I am honored that my music in included in this staggeringly beautiful documentary, Anthropocene: The Human Epoch, directed by Jennifer Baichwal and Nicholas De Pencier. Screenings are listed on the official site here. The official trailer is posted below. Additionally, you can purchase or rent the film here.
I invite you to listen to the second episode of my podcast series here:
I invite you to listen episode 1 (out of 3 total) of my podcast, featuring materials from my microcassette collections. Most of the original edits and pauses are left in the podcast audio, except for interventions to keep people on the tapes anonymous. There are no interviews or written text accompaniments.
Dictaphones and microcassette recorders were often used as private spoken journals, rather than for playing music (as with larger cassette tapes). I find the vocal cadences and arbitrary edits inadvertently dramatic and poetic. The conversations are perfectly human, demonstrating earnest efforts at communication and understanding between people or within a single individual.
As a social objects, the recordings give a sense of domestic American life in the last part of the 20th century. The recordings were (it seems) intended to be private (or at least limited to a small number of listeners), contrasting the current style of staged persona-type photos and recordings presented on social media platforms.
This inquiry into microcassette tapes (and 35mm slides) has become, in part, a meditation on the idea of obsolescence. I am interested in looking through the lens of obsolete technologies (like microcassette recorders/Dictaphones, for instance), to examine a particular time period (1960's-2000) in America when a "culture of obsolescence" had become the model for industrial design in consumer products.
This model of design created a culture of waste. As an artist, I feel hesitant to add new materials (for Art's sake) to this legacy of waste. Here, I am utilizing older objects, looking backwards from the current moment in America, which is in the process of becoming obsolete in terms of socio-political power, itself becoming a type of waste.
Thank you Red Bull Music for featuring my music in your video series. I just had the pleasure of performing in Red Bull’s Drone Activity Festival in Chicago. What an amazing event!
Check out the video here
I am so honored to have invited by Kevin Warwick to share some reflections upon the wonderful electronic music pioneer composer and inventor Laurie Spiegel, in a feature on Bandcamp Daily. I enjoyed reading the contributions by Steve Hauschildt, Whitney Johnson (Matchess) and Peter Tran (Curved Light) as well. The feature shares Spiegel’s amazing composition, The Expanding World. Gorgeous music.
DL or stream:
I recommend purchasing the physical CD while you can. Supplies are already quite low.
I am excited to announce that 132 Ranks, my piece for the E.M. Skinner pipe organ at Rockefeller Memorial Chapel, is coming out on the awesome Room40. Check out the preview and preorder the release at Tiny Mix Tapes.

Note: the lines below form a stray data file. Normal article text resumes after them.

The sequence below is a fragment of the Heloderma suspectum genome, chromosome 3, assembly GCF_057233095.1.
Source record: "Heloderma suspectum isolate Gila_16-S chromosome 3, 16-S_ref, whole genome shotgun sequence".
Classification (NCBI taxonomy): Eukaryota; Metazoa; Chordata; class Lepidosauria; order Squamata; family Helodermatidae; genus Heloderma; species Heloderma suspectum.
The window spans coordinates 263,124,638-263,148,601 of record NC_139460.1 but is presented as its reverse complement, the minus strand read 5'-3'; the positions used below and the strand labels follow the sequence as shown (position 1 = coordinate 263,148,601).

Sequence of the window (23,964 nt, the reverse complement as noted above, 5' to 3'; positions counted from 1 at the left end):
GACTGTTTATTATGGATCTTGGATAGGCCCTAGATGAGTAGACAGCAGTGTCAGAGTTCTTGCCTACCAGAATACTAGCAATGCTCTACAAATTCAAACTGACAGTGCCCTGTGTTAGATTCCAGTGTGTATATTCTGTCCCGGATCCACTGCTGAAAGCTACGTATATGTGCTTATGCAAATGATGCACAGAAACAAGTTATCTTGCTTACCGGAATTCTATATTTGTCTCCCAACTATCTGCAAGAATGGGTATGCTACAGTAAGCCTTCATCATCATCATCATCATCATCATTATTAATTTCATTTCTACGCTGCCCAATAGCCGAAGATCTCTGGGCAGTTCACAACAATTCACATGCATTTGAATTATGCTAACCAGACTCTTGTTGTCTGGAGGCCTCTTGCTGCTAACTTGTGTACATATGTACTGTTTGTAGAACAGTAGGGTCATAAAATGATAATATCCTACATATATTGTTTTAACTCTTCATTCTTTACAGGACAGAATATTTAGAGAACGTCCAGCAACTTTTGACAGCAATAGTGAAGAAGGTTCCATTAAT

This piece was originally a commission for Lampo and The Renaissance Society in Chicago and was premiered on April 21st, 2017. More background info here.
This piece will vibrate your floors and walls if you have the speakers for it.
In preparation for my upcoming installation exhibition at Crisp Ellert Art Museum at Flagler College, opening March 2nd, I am planning a piece which includes objects created for the estuarial oyster reef at GTM. These ready-made concrete objects, designed by The Reef Ball Foundation specifically for oyster habituation, will appear at the museum as part of the installation, then moved permanently to GTM.
The Reef Ball Foundation has generously donated several of these "oyster ball" reef objects for my project. Each of these nine objects, arranged in rows on the floor of the museum, will contain a waterproof mini bluetooth speaker, playing recordings of sounds from the oyster reef. Part of the idea behind this piece is based upon a recent study that shows oysters sense where to take root in reef formations by "hearing" certain sounds for cues.
I think of this installation, entitled Architectural Array for Oysters, as an imagined sound installation for animals. At least it creates a space to consider what the experience of an animal might be.
I have noticed that the objects resemble the shape of the oyster shell mounds where archeological artifacts are frequently found at GTM.
The Reef Ball Foundation does crucial restorative work for ocean ecosystems. From their site:
"Our projects include designed artificial reefs, ground breaking coral propagation and planting systems, estuary restoration, red mangrove plantings, oyster reef restoration, erosion control (often beach erosion), and expert collaberation on a variety of oceanic issues."
I am so grateful for the participation and support of The Reef Ball Foundation in this project, and have enjoyed learning more about the work they do.
I am wrapping up a week long research residency curated by Julie Dickover at The Crisp Ellert Art Museum at Flagler College in St. Augustine, FLA. The culmination will be a sound and visual installation project opening at two separate sites in early spring.